Updated 08/22/2012 11:24 PM
MTA: Blast Angle May Have Caused Second Avenue Subway Explosion
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MTA officials believe the angle of a blast at the site of Second Avenue subway construction Tuesday may be to blame for the smoke and debris that covered parts of the avenue aboveground.
Work remains suspended on a section of the Second Avenue subway line after Tuesday's blast, which MTA officials say was conducted at a different angle and intensity than planned, rocked an Upper East Side street and sent passersby running for cover. NY1's Vivian Lee filed the following report.
Though they are still looking into the official cause, the agency said the blast points of the rock were drilled diagonally when they should be drilled vertically.
The angle of the rock and the drill points caused the blast to move upwards.
The steel deck above it was not strong enough to sustain the explosion, allowing rock and other material to fly into the air.
In the meantime, the MTA ordered work at the 72nd Street site to stop.
Blasting won't continue until managers submit a new operating procedure for explosives.
Michael Horodniceanu, the president of MTA Capital Construction, spoke Wednesday about preliminary findings of an investigation into Tuesday's explosion at a Second Avenue subway construction site.
"We expect that they will produce for us a new standard operating procedure for blasting," said Michael Horodniceanu, the president of MTA Capital Construction. "When we are convinced that all of these things are in place, then we will release them to work."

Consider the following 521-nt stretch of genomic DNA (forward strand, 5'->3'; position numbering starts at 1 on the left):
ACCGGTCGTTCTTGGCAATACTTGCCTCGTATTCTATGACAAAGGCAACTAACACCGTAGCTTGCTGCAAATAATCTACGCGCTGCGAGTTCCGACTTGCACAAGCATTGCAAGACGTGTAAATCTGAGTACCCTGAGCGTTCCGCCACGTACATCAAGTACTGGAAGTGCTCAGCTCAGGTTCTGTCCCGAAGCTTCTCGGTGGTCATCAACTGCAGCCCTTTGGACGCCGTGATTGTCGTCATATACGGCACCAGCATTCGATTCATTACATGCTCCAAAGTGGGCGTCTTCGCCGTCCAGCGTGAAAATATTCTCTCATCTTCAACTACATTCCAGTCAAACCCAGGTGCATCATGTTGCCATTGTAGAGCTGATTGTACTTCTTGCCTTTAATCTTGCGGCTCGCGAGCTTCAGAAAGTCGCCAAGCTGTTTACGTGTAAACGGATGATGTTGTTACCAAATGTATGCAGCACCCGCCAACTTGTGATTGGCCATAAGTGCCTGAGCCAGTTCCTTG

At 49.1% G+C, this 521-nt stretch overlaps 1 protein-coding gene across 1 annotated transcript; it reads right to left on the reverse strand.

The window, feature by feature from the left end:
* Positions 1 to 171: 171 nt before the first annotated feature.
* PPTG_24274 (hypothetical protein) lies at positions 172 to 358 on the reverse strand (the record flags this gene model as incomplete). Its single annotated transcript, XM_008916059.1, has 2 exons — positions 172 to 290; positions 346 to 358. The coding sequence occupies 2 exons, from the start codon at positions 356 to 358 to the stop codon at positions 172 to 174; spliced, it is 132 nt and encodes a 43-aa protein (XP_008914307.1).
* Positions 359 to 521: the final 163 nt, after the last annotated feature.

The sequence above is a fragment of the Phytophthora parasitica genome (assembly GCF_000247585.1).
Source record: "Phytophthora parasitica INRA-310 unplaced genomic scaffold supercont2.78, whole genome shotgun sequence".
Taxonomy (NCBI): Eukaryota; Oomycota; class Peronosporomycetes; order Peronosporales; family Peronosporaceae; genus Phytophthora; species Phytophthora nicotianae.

In order to ensure a similar incident doesn't happen again, the MTA said they are adding heavy protective mats around the blast site.
They will also hire an independent safety contractor and use more blasting consultants at each site.
The decking system will also be reviewed and there will be an increase in areas off limits to pedestrians.
The MTA said the added consultants will not increase the overall cost of the project and the added safety measures will not increase the amount of time it takes to get the project completed.
Residents remained frustrated with the MTA on Wednesday.
"It seems a little shocking that they didn't plan for that at all," said one. "I mean, it doesn't seem like they planned for proper construction."
Horodniceanu expressed frustration of his own Wednesday.
"I'm really upset and angry that we have, that whatever happened put the residents in area in the situation that it was," he said.
The first phase of construction for the Second Avenue line is expected to be up and running by December 2016. That phase is from 63rd Street to 96th Street.